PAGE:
Drishtikosh – The Drishti Guide to Dance and Music Terminology

Adhama Nayika: An angry, quarrelsome jealous woman. The low category of woman as classified by the Natyashastra texts. A nayika is a heroine, the romantic concept of the beloved. There are different types of nayikasadhama nayika is one of them.

Nayikas are classified into three types, depending on their culture and upbringing: Uttama (one who returns good for evil and is always happy in her husband’s happiness), Madhyama (one who, if the lover is angry, becomes angry too; if the lover is good, she is also good to him), and Adhama nayika as explained above. There are 384 nayikas.

Adhara Krama: Movements of the lower lip. Six of these are kampana, samudghataka, sandashtaka, viniguhana, visarga, vivartana.

Kampana: Trembling and throbbing of the lips to show pain, stiffness, cold, fear, anger, etc.
Samudghataka: Contracting the lips and holding them at rest. Denotes pity, kissing, greeting.
Sandashtaka: The lips are bitten with the teeth. Denotes anger.
Viniguhana: The lips are drawn in and concealed. Denotes effort.
Visarga: The lips are opened wide apart. Denotes anger in a women, affected indifference, painting the lips.
Vivartana: The lips are narrowed. Denotes envy, pain, contentment, laughter.

Adhomukha: One of the shiro bheda (head movement) in which the head is bent to denote repsect, grief, bashfulness, anxiety, fainting, or plunging into water.

Aharyabhinaya: One of the modes of abhinaya, where costumes, makeup, jewellery and props are emphasised. These are worn according to the character (patra) depicted.

Akampita: One of the shiro bheda (head movement) in which the head is moved up and down slowly, to denote teaching, questioning, addressing, or ordering.

Alambana Vibhava: Vibhava is the determination of a bhava; events, or objects giving rise to a bhava may be alambana, for example, the nayaka-nayika relationship.

Alapadma: An asamyuta hasta (single-hand gesture); the fingers are opened and separated, little finger over palm, others sloping downward, thumb in line with palm. This is used to denote lotus, circular movement, full moon, beauty, mountain, asking ‘who are you?’ and so on.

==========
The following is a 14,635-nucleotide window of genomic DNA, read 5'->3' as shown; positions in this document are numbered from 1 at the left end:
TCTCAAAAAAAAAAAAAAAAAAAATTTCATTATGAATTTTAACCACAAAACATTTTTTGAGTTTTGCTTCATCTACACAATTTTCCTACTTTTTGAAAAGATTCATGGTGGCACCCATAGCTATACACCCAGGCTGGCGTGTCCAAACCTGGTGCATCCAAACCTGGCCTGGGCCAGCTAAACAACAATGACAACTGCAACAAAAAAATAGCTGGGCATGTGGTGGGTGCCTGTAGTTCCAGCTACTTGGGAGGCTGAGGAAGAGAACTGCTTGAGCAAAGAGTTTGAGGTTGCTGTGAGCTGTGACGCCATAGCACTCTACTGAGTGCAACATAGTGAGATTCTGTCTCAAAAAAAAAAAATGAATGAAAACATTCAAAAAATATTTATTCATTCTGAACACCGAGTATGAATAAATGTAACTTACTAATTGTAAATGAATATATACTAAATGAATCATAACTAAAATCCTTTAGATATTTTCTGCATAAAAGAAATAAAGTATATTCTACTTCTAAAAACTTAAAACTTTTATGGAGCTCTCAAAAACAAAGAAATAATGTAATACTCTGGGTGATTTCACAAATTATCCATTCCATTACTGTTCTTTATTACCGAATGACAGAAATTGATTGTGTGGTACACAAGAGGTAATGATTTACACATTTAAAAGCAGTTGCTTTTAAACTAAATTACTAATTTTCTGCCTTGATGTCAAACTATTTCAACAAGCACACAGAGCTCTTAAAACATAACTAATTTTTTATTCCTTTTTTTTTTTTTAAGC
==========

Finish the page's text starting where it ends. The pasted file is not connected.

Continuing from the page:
Alarippu: One of the dance items in the Bharatanatyam repertoire. Literally, “blossoming forth”; an invocation dance generally performed at the beginning of every Bharatanatyam recital, where through a series of pure nritta movements (rhythmic elements), the body is dedicated to god.

Amad: A pure dance number in Kathak suggesting entry on the stage.

Ang: Body.


Antara: The second section of a composition (in Hindustani music) based on higher notes of the scale.

Anudatta: The lowest note in the three-toned chant of the Rig Veda.

Anudrutam: One of the angas used in reckoning tala. The symbol used is U. It consists of one beat.

Anupallavi: The second section in musical forms (in Carnatic music) like the varnam and the kriti.

Anuvadi: Notes in a raga other than the vadi and samvadi. They are secondarynotes.

Apurva Ragas: Uncommon, unusual ragas.

Archika Gana: The mono-toned chant of the Rig Veda.

Arohana: A series of notes in an ascending order of pitch.

Asthai: The first section of a composition (in Hindustani music).

Ashtapadi: Means eight verses or stanzas. It is used to describe the songs in the Gita Govinda by poet Jayadeva.

Ashtachhap: The set of eight poets who wrote devotional poetry in Brijbhasha.